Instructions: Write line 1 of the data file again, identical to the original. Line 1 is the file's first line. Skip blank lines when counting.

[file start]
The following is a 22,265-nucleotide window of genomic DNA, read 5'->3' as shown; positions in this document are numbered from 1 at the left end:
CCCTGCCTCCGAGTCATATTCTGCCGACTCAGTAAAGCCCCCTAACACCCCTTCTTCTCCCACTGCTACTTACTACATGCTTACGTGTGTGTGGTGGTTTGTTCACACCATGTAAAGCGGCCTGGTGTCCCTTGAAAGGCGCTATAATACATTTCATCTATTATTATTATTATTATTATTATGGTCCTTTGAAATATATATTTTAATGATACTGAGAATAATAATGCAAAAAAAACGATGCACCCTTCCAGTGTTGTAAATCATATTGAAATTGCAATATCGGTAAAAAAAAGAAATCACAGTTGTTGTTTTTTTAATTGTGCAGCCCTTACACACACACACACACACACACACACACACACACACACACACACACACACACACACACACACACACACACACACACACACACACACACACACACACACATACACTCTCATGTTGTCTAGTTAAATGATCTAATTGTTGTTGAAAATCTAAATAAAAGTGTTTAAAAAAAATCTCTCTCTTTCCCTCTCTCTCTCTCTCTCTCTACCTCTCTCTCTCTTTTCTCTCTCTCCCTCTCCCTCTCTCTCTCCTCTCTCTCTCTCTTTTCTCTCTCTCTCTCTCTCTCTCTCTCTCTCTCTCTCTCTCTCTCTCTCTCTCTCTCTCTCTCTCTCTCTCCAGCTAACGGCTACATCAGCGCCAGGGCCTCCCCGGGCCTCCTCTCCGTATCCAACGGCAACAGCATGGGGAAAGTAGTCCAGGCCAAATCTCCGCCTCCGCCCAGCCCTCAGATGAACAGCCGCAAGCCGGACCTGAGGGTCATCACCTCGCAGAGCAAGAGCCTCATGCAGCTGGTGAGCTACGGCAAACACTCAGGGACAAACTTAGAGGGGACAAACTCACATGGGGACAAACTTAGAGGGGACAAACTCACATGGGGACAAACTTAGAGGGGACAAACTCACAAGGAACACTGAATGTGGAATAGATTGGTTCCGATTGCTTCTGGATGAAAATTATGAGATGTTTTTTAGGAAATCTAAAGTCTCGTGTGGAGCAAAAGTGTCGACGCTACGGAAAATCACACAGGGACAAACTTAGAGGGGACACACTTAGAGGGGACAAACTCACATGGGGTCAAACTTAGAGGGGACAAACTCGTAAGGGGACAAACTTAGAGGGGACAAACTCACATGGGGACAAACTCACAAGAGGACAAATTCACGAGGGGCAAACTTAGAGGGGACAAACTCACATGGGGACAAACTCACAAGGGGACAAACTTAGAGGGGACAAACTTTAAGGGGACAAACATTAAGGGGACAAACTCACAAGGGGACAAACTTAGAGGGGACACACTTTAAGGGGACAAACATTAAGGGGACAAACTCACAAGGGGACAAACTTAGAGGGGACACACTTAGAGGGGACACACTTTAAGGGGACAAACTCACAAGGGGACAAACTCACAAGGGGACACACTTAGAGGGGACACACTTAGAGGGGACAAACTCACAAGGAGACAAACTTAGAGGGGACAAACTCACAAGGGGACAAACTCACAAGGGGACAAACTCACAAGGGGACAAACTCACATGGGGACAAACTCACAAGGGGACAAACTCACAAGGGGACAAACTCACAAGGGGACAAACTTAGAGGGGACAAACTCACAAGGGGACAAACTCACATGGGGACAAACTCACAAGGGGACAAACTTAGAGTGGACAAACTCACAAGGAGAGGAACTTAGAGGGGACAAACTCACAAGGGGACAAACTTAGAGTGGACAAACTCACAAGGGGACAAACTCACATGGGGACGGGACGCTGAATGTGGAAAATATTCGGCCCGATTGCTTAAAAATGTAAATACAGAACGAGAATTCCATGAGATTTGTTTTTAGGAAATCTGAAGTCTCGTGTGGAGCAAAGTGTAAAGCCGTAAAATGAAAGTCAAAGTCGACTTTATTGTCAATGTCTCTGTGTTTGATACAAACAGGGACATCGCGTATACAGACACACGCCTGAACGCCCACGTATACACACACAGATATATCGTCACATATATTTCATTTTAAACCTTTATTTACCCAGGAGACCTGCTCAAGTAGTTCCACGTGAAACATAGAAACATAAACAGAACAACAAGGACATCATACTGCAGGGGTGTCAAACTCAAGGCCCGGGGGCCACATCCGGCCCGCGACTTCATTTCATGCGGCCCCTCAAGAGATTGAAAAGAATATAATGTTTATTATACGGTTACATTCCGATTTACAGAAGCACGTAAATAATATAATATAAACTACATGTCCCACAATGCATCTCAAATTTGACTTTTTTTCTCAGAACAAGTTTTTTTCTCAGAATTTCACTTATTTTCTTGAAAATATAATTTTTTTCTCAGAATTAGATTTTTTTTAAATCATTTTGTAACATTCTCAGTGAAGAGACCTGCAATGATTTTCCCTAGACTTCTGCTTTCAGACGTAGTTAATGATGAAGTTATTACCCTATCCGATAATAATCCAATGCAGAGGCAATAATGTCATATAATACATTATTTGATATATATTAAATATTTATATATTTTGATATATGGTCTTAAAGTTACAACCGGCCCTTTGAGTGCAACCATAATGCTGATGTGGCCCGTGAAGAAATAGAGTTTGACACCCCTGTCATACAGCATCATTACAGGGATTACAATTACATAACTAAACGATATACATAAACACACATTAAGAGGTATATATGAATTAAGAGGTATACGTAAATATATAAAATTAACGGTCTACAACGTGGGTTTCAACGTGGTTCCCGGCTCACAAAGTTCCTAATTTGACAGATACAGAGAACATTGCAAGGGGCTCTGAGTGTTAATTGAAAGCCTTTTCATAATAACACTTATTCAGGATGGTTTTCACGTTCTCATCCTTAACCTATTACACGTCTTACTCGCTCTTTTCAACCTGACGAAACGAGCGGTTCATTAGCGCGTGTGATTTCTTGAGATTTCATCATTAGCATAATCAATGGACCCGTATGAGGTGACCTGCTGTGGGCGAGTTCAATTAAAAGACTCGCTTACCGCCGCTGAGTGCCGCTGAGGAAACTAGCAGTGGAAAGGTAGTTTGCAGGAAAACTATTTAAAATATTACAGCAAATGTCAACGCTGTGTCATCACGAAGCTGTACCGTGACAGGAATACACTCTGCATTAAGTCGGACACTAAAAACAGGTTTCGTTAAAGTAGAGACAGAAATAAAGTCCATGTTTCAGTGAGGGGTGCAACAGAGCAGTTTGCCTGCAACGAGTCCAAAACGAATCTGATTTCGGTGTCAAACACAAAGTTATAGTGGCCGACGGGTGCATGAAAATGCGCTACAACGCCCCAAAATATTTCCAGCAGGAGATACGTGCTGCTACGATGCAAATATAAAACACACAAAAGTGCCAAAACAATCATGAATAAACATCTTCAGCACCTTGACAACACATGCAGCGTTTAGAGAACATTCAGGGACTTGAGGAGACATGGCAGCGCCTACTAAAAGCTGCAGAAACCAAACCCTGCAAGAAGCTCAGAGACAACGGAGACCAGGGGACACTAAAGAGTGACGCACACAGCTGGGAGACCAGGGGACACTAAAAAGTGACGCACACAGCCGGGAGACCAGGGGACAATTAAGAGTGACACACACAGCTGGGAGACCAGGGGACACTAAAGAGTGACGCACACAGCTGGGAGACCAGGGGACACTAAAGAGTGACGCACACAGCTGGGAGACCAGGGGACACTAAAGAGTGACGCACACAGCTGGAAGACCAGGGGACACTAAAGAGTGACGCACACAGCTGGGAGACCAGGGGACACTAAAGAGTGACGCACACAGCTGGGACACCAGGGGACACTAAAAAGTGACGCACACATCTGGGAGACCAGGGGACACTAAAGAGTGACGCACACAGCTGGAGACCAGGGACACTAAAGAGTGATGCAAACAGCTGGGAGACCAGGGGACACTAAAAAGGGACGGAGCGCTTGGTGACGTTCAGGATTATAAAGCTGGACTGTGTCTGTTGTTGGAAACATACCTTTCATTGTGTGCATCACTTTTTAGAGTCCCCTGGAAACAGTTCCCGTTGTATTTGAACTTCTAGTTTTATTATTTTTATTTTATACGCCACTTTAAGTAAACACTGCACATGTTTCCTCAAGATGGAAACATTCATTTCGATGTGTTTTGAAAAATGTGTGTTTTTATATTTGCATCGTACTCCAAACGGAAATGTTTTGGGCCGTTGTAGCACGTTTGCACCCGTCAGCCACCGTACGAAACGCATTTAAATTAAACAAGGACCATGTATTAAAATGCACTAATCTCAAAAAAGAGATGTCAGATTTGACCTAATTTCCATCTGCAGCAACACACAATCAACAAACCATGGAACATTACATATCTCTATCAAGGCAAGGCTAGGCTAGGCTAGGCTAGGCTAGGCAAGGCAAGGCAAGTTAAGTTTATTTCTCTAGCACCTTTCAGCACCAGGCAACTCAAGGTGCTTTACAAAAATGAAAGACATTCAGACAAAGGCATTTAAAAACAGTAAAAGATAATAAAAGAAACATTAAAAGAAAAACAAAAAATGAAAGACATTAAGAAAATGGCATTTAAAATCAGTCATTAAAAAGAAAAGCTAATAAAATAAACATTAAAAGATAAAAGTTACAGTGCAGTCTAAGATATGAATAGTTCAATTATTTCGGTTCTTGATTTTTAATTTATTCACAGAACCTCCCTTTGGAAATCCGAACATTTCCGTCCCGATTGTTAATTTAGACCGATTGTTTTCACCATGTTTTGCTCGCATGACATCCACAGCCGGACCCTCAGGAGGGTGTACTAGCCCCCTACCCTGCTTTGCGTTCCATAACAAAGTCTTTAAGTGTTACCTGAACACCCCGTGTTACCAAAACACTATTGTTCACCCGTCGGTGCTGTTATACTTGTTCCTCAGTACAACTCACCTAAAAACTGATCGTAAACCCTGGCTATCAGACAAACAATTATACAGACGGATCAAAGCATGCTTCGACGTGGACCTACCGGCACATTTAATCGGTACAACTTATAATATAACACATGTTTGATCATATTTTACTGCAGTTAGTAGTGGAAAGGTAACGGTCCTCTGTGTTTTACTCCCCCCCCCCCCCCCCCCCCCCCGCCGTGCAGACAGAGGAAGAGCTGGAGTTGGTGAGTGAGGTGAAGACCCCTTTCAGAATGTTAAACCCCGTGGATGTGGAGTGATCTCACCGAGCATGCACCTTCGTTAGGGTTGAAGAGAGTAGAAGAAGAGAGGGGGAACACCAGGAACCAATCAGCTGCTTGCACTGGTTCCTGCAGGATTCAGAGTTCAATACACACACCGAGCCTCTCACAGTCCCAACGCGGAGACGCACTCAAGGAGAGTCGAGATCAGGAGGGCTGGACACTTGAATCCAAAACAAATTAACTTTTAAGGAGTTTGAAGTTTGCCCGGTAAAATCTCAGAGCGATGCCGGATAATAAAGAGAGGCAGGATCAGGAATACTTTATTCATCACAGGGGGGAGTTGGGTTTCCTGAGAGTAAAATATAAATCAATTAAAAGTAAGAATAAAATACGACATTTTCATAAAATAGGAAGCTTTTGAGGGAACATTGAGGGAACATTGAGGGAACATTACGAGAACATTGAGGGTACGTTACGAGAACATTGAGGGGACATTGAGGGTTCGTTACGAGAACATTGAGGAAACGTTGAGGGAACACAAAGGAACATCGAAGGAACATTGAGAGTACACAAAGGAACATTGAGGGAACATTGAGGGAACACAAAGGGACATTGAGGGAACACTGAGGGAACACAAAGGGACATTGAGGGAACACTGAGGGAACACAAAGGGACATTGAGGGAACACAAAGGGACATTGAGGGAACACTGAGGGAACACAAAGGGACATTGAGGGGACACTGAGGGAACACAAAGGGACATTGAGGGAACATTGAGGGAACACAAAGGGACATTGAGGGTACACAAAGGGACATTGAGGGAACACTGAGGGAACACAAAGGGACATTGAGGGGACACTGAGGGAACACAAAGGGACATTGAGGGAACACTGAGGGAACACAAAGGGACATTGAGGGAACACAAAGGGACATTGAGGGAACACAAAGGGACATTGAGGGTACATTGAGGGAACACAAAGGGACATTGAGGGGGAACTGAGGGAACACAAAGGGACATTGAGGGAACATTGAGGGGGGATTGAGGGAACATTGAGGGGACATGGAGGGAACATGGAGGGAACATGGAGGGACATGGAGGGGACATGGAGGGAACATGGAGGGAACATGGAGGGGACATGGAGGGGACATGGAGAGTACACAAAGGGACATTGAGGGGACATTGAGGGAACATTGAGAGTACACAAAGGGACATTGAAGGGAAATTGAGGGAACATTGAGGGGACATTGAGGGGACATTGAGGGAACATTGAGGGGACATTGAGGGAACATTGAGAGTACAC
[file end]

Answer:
The following is a 22,265-nucleotide window of genomic DNA, read 5'->3' as shown; positions in this document are numbered from 1 at the left end: